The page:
Anyway, to recap, here we are in the 5th century BC, and the Jews have been in exile in Babylon. As we saw last time, Ezra (Esdras) has brought some of them back to Jerusalem.
What ho, Nehemiah! Any chance of one of your pick-me-ups?
This is the tale of Nehemiah, the cup-bearer of King Artaxerxes of Persia, who retrains as a builder (or maybe architect) in order to get Jerusalem rebuilt. Ezra turns up again later in the Book of Nehemiah, and he is now billed as a priest and scribe,
Our hero rebuilds the walls of Jerusalem.
In the above picture Nehemiah is presumably the one reading the plans, rather than the ones doing the actual building, but one can never be sure. Perhaps the other chaps are the sons of Hassenaah, who built the Fish Gate (see Chapter 3); or possibly Malchiah the son of Rechab who was told to repair the Dung Gate. It was a true poet who named these gates.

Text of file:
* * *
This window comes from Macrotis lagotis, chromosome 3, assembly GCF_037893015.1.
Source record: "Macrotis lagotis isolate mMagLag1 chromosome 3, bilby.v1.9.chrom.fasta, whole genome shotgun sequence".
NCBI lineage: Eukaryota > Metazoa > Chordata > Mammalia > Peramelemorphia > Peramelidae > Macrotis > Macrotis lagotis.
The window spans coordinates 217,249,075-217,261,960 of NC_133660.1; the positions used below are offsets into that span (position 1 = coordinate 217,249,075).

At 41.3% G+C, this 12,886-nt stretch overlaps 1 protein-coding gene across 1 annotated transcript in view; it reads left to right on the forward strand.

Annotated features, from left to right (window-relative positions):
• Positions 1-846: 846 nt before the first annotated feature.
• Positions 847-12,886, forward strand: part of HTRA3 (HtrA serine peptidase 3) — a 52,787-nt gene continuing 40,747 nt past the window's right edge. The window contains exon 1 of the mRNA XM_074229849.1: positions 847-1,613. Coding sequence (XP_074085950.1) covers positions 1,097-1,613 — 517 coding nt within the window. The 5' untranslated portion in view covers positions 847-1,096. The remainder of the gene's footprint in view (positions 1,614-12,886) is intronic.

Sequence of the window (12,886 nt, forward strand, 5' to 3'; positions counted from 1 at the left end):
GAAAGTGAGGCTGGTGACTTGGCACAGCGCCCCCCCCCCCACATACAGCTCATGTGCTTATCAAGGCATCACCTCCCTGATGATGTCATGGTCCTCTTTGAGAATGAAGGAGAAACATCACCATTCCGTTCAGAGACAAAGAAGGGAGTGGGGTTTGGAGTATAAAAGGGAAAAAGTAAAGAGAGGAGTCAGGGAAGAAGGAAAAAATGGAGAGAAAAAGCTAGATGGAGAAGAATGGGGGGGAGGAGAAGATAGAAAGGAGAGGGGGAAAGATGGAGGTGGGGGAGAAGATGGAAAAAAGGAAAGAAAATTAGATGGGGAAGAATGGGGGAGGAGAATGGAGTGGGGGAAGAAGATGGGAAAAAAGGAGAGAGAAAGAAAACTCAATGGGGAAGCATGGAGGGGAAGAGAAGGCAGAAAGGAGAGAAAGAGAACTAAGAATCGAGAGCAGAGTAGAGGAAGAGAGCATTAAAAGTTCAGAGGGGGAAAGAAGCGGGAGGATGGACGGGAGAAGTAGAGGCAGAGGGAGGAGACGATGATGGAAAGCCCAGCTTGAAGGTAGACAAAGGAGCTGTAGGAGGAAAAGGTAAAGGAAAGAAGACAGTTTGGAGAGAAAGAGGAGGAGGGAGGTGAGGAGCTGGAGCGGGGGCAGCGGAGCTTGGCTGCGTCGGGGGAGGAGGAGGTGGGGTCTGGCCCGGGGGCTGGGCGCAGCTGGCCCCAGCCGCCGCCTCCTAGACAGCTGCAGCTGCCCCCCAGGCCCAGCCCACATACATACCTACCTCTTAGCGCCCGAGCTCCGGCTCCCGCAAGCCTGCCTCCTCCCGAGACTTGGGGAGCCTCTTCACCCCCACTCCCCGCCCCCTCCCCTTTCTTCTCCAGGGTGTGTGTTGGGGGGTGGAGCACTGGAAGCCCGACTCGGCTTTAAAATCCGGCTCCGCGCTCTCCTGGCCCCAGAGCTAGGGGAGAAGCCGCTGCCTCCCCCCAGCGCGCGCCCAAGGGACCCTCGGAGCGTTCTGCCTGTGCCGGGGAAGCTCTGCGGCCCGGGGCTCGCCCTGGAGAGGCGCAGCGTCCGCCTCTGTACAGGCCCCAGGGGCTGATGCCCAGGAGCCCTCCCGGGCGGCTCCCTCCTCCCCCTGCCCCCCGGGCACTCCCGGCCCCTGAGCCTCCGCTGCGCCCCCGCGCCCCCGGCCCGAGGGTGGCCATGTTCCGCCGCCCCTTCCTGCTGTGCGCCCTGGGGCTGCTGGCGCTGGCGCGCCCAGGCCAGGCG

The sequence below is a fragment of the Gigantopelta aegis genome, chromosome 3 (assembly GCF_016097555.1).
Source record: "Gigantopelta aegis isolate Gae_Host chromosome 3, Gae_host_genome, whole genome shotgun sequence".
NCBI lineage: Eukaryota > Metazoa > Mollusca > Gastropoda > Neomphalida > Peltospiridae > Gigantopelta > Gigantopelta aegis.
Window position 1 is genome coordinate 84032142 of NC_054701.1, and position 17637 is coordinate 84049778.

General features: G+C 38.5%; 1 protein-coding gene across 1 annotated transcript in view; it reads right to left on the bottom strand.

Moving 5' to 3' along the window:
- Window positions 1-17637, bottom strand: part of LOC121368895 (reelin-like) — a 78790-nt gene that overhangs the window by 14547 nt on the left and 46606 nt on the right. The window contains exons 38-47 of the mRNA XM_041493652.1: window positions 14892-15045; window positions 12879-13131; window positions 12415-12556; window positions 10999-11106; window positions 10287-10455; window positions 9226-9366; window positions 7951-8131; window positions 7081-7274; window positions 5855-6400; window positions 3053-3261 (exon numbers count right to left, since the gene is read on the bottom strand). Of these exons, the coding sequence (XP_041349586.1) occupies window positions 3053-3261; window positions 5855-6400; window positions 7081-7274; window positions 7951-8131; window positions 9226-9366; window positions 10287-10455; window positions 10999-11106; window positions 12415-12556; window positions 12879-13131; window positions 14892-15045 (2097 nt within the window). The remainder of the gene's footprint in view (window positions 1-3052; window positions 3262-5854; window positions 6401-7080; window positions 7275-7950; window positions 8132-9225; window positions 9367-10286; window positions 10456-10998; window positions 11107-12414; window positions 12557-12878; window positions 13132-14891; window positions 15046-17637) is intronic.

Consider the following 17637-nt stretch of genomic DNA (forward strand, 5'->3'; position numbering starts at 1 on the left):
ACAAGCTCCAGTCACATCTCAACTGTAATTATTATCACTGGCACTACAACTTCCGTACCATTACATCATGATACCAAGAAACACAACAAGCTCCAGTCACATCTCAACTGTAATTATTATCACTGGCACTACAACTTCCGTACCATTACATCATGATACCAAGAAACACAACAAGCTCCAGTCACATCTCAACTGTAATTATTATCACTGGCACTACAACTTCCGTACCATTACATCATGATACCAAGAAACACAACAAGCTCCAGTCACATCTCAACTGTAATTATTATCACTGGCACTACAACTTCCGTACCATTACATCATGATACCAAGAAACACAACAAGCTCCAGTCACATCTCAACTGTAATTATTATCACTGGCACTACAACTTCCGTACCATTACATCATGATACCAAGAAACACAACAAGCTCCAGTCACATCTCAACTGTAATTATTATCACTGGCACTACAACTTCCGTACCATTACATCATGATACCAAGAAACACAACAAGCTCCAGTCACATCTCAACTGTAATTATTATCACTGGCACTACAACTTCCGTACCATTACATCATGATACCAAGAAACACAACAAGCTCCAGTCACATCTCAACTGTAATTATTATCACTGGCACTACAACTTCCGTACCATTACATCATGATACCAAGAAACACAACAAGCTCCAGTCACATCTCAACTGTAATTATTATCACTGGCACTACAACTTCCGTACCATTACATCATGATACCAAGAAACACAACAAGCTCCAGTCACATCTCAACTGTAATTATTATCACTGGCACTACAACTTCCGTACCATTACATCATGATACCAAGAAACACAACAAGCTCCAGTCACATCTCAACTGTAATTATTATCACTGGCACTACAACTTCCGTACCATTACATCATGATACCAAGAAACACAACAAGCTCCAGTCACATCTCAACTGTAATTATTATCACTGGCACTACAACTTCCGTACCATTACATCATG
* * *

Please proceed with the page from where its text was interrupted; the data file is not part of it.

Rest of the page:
This is what Nehemiah has on his scroll.
Actually, talking of Gates, we have Bill and Melinda here today in our Bible class for the first time. Welcome, guys! No mention of Windows in this book, I'm afraid, but I suppose you'll enjoy Jeremiah when we get to it, with its For death is come up through our Windows. I wonder whether Jerry was thinking of you there?
Half way through the book, Ezra attends to the spiritual needs of the people (now that their deliveries of fish and dung have been sorted out), and after a bit of prayer and penance they once again promise to keep the Law.
A delivery of fish.
Nehemiah actually becomes the effective governor of Jerusalem; he later pops off back to Persia to do some more cup-bearing, before returning to find that the Jews have gone off the rails yet again. So he fixes that.
In next month's instalment we have a choice: we can follow the Protestant Bible and jump straight onto Esther (so to speak), or take the Catholic and Orthodox line, and include Tobit and Judith.
Tobit or not Tobit? That is the question.
We'll discuss Tobit next. Class dismissed.